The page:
The music in the video is both majestic and dramatic, suggesting there is something dark underneath the exterior, underneath the polite smiles of the characters pictured in the static photo, a snapshot from the show. This undertone is affirmed in the quote by Mrs. Kennedy from the show: “People are so rarely what they seem.”
The video fades out to a shot of the Blu-ray edition of The Crown, showing praises by esteemed news sources. It is here where we get social proof, as these testimonials tell us the show is well worth watching.
The ad includes a “Shop Now” call-to-action, making it easy to buy the season on Blu-ray or DVD.
20th Century Fox
This 12-second Facebook video by 20th Century Fox doesn’t need a lot of bells and whistles to touch on our emotions and excite us for the Widows film. In addition to the dark, ominous lighting, the only movement in the image is the light wafting over “ONE WEEK,” sparking our curiosity about these seemingly mysterious and foreboding characters. Add the post text above, which reads, “It’s almost here. Widows hits theaters in one week,” and we become aware of and excited for this upcoming movie that will answer all our questions the video elicits.
The studio also provides a link in the post text where we can buy tickets to comfort our temporary impatience. Additionally, the studio ads the #WidowsMovie hashtag to create hype and to make a searchable catchphrase around the movie.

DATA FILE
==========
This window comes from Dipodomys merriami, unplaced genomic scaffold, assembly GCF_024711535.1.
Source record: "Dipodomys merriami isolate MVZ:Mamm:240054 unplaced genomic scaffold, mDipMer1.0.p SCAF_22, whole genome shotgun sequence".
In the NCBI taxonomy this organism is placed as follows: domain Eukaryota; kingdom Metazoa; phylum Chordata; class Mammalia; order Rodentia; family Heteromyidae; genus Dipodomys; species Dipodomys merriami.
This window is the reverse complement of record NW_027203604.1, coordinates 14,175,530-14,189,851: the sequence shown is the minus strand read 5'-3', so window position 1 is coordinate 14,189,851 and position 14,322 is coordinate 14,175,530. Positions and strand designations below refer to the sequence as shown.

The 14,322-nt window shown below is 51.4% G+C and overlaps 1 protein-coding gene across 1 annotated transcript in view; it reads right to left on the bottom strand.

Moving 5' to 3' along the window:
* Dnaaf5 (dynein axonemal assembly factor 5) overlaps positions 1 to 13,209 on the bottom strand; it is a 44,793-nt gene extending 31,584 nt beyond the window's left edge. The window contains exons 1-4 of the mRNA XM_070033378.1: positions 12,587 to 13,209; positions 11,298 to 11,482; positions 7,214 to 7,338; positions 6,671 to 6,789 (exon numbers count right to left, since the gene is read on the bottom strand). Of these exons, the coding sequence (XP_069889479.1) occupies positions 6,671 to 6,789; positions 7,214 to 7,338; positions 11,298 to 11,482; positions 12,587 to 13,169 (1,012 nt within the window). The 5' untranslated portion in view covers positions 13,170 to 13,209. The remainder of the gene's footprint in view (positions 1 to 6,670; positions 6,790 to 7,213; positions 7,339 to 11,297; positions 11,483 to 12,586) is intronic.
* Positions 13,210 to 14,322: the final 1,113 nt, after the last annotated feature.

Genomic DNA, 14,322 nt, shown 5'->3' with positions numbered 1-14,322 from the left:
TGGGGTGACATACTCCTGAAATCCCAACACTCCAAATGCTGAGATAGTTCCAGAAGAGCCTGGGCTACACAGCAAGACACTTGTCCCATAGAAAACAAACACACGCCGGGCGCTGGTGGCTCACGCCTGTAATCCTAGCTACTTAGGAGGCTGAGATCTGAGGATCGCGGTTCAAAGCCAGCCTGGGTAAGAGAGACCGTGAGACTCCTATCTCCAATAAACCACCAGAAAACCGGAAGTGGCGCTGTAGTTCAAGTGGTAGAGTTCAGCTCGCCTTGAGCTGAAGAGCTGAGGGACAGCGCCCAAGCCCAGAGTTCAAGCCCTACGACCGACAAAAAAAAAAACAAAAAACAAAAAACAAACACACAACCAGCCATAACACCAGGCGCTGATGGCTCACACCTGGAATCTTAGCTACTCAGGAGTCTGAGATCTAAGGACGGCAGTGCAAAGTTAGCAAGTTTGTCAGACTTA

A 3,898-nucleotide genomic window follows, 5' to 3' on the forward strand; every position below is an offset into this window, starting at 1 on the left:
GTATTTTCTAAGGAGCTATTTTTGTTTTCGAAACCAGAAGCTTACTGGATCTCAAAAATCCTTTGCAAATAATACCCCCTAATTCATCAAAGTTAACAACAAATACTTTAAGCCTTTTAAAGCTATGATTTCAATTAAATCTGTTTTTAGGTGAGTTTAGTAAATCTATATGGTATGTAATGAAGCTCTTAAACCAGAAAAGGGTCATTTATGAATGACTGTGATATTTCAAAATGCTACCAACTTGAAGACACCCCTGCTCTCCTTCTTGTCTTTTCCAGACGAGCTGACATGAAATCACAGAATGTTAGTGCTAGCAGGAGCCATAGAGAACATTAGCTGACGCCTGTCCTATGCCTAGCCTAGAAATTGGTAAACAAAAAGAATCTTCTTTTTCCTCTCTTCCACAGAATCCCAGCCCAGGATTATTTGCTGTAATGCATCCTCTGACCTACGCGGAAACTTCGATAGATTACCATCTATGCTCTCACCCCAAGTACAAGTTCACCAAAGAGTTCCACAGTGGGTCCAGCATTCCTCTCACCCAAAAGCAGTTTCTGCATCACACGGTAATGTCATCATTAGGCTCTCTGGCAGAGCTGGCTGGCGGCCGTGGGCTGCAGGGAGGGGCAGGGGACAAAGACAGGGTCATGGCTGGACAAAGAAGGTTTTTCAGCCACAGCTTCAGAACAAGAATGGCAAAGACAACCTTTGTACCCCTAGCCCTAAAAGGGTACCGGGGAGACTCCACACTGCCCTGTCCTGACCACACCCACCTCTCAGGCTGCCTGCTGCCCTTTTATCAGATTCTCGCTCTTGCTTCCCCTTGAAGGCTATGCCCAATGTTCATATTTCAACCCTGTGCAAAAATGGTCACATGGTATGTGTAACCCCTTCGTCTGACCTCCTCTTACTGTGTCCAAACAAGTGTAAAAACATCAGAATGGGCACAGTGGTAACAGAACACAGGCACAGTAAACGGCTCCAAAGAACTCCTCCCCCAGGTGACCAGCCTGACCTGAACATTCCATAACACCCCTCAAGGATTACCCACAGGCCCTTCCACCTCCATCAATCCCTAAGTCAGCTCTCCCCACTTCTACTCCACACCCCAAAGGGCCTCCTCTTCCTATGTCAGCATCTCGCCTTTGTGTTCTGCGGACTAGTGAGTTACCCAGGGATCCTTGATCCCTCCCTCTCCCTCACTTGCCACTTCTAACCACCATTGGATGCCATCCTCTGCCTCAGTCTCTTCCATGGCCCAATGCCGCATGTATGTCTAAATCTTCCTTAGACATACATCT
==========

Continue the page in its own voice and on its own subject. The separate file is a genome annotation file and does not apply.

Paramount Pictures creates hype and uses celebrity names to draw attention to its movie Bumblebee, using this new poster for the film in a Facebook post. In the post text, Paramount evokes interest and curiosity with the opening line “Every story has a beginning,” which parallels the tagline in the poster. The ad also includes the date, Christmas, adding to our existing excitement for the holidays.
The piece that really helps this ad, however, is the tagged names of the two celebrities who star in the film, Hailee Steinfeld and John Cena. By tagging the actors, the post will appear on the feeds of Steinfield and Cena, informing their followers of the upcoming film.